Given these dual influences, physical lacing became linked with moral lacing. Just as tight lacings restricted the body, moral stricture restricted behavior.

Excessively tight lacing expressed moral uprightness and restraint from sinful living.

This symbolic connection paved the way for “strait-laced” to become associated with rigid Puritan ideals.

Cultural Legacy

Even after outdated fashions changed, the idiom remained ingrained in language and culture. Being “strait-laced” represented not just clothing, but an entire strict code of living.

The metaphor of constricting lacing endured as representing disciplinary control over desires and indulgences. This cultural conception powered the longevity of the term.

So in many ways, the legacy of physical lacing underlies the “strait vs. straight” spelling issue in this phrase. The strait spelling preserves those evocative Elizabethan origins.

“Strait-Laced” vs. “Straight-Laced” – What Style Guides Say

Since both spellings are so common, what guidance do official style and grammar guides provide? Authoritative sources offer these recommendations about proper usage of “strait-laced” vs. “straight-laced”:


Merriam-Webster’s dictionary specifies “strait-laced” as the standard spelling for the term meaning excessively strict.

Associated Press Stylebook

The AP Stylebook maintains “strait-laced” is the proper spelling and cautions writers not to confuse it with “straight”.

Chicago Manual of Style

The Chicago Manual of Style recognizes “strait-laced” as the conventional spelling but allows for “straight-laced” as a prevalent variant. However, they recommend avoiding confusion by only using one spelling consistently.

Purdue Online Writing Lab

Purdue OWL advises using “strait-laced” in formal academic and professional writing to adhere to standard conventions, while acknowledging “straight-laced” in casual contexts.

American Heritage Guide

The American Heritage Guide to Contemporary Usage and Style endorses “strait-laced” as the preferred spelling and calls “straight-laced” a mistake.

So while style guides acknowledge the wide use of “straight-laced”, they uphold “strait-laced” as the technically correct form for careful writers.

Should You Use “Strait-Laced” or “Straight-Laced”?

Given the evidence of meaning, etymology, and style guidance, here are some recommendations on when to use each spelling:

Use “Strait-Laced” When:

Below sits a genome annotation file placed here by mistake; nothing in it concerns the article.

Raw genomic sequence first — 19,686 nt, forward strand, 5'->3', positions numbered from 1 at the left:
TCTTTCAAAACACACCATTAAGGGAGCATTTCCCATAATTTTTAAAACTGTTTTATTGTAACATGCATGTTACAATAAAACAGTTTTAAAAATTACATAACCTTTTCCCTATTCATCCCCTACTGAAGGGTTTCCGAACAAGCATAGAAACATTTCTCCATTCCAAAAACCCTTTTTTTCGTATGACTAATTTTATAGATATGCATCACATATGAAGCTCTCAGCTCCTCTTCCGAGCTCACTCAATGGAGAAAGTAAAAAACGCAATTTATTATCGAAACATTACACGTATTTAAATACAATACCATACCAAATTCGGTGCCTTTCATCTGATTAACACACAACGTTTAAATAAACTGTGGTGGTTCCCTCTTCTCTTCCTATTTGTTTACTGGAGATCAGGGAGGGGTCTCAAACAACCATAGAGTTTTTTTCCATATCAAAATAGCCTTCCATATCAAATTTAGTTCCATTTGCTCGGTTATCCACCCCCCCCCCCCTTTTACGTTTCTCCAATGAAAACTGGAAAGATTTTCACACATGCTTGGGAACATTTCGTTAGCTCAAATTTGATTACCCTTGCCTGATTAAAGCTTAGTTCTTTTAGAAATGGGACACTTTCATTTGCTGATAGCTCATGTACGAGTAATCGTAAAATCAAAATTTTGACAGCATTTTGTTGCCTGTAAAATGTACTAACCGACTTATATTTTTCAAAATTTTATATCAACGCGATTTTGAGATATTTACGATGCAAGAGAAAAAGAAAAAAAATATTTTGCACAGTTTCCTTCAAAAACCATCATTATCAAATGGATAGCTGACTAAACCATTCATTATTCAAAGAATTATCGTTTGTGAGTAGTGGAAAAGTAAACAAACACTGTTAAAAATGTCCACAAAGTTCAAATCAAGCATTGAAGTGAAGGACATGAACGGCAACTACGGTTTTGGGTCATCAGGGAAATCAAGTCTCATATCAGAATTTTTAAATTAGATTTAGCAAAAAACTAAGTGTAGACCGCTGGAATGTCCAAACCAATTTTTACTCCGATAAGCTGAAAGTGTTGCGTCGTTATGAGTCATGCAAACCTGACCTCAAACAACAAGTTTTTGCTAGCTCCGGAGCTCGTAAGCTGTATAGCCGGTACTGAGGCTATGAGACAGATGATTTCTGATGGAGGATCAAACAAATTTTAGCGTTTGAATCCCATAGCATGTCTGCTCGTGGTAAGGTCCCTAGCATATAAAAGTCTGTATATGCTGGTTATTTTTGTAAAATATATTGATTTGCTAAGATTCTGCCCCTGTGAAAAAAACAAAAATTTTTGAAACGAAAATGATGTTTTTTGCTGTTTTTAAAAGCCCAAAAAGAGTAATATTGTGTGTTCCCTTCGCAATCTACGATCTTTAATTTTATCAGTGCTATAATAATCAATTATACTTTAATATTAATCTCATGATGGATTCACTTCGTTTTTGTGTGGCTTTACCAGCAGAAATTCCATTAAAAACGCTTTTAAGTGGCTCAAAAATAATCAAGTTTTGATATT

• Writing for professional or formal purposes – this shows awareness of conventions
  • You are referencing the metaphorical origins of “strait” meaning narrow
  • Adhering to a style guide like AP or Chicago Manual of Style
  • You want to avoid confusion with the word “straight”

Use “Straight-Laced” When:

  • Writing informally or for entertainment purposes – this spelling is very widely recognized
  • You want to emphasize uprightness and principled strictness
  • You are quoting a source that uses “straight-laced”
  • Clarity is a priority and you don’t want readers stumbling over “strait” vs. “straight”

General Guidelines:

  • In published writing, use “strait-laced” for consistency with accepted rules.
  • In informal contexts, either spelling is fine as long as meaning is clear.
  • If using “straight-laced”, be mindful it is not the conventional form.
  • Aim for consistency within a given text rather than alternating spellings.

With this guidance in mind, you can decide which spelling best suits your purposes and audience. The main point is that both have become commonly accepted through usage, despite “strait-laced” having the historical basis.

Key Points to Remember

  • The idiom “strait-laced” means excessively strict moral codes or people, originating from the metaphor of physical lacing being linked to moral restrictiveness.
  • The standard spelling is “strait-laced”, with “strait” meaning narrow or tight. This reflects the metaphorical origins.
  • “Straight-laced” emerged as a variant spelling due to confusion with the similar word “straight”.
  • Style guides endorse “strait-laced” for formal writing, but accept “straight-laced” in informal contexts.
  • While some argue for a subtle distinction in meaning, the two spellings are widely used interchangeably.
  • For clarity, aim to use “strait-laced” in published materials and be consistent within any one text.

So the key takeaway is that the strictness evoked by “strait-laced” has its basis in restrictive lacing – making “strait” the most etymologically accurate spelling.


In summary, the conventional spelling for the idiom meaning excessively strict is “strait-laced”, derived from the word “strait” meaning tightness and narrowness. This reflects the metaphor linking physical lacing with moral restrictiveness in its origins. The variant spelling “straight-laced” became popularized due to the influence of the similar word “straight”, connoting principled directness and uprightness. While both spellings are now widely used, “strait-laced” remains the preferred form in published writing. When used thoughtfully, this colorful idiom enriched by historical context can add descriptive flair to discussions of morality, discipline, and character.